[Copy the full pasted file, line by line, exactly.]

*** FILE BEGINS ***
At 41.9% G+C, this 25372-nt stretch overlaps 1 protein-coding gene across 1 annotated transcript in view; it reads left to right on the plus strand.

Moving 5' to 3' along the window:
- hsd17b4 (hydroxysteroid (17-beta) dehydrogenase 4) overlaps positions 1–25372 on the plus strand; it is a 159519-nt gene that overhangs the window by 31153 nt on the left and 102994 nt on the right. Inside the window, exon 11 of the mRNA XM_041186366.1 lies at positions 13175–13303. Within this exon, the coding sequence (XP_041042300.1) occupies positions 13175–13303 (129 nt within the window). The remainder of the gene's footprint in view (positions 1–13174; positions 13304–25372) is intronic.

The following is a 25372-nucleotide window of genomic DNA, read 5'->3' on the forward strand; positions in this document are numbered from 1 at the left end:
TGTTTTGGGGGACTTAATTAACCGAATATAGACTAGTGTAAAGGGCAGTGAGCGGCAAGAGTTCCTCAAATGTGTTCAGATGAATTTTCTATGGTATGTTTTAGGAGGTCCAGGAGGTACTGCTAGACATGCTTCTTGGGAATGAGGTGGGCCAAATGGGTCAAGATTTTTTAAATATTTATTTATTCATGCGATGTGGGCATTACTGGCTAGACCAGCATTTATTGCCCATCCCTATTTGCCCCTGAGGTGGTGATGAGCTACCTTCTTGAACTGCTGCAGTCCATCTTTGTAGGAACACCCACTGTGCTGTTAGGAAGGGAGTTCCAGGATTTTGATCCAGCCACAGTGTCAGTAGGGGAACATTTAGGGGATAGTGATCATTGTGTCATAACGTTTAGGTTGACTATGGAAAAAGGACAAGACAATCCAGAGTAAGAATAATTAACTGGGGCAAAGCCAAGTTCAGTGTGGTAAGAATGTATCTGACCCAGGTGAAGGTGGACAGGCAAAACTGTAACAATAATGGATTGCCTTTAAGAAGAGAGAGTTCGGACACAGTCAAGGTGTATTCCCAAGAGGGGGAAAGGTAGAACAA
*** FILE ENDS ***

At 41.9% G+C, this 25372-nt stretch overlaps 1 protein-coding gene across 1 annotated transcript in view; it reads left to right on the plus strand.

Moving 5' to 3' along the window:
- hsd17b4 (hydroxysteroid (17-beta) dehydrogenase 4) overlaps positions 1–25372 on the plus strand; it is a 159519-nt gene that overhangs the window by 31153 nt on the left and 102994 nt on the right. Inside the window, exon 11 of the mRNA XM_041186366.1 lies at positions 13175–13303. Within this exon, the coding sequence (XP_041042300.1) occupies positions 13175–13303 (129 nt within the window). The remainder of the gene's footprint in view (positions 1–13174; positions 13304–25372) is intronic.

The following is a 25372-nucleotide window of genomic DNA, read 5'->3' on the forward strand; positions in this document are numbered from 1 at the left end:
TGTTTTGGGGGACTTAATTAACCGAATATAGACTAGTGTAAAGGGCAGTGAGCGGCAAGAGTTCCTCAAATGTGTTCAGATGAATTTTCTATGGTATGTTTTAGGAGGTCCAGGAGGTACTGCTAGACATGCTTCTTGGGAATGAGGTGGGCCAAATGGGTCAAGATTTTTTAAATATTTATTTATTCATGCGATGTGGGCATTACTGGCTAGACCAGCATTTATTGCCCATCCCTATTTGCCCCTGAGGTGGTGATGAGCTACCTTCTTGAACTGCTGCAGTCCATCTTTGTAGGAACACCCACTGTGCTGTTAGGAAGGGAGTTCCAGGATTTTGATCCAGCCACAGTGTCAGTAGGGGAACATTTAGGGGATAGTGATCATTGTGTCATAACGTTTAGGTTGACTATGGAAAAAGGACAAGACAATCCAGAGTAAGAATAATTAACTGGGGCAAAGCCAAGTTCAGTGTGGTAAGAATGTATCTGACCCAGGTGAAGGTGGACAGGCAAAACTGTAACAATAATGGATTGCCTTTAAGAAGAGAGAGTTCGGACACAGTCAAGGTGTATTCCCAAGAGGGGGAAAGGTAGAACAA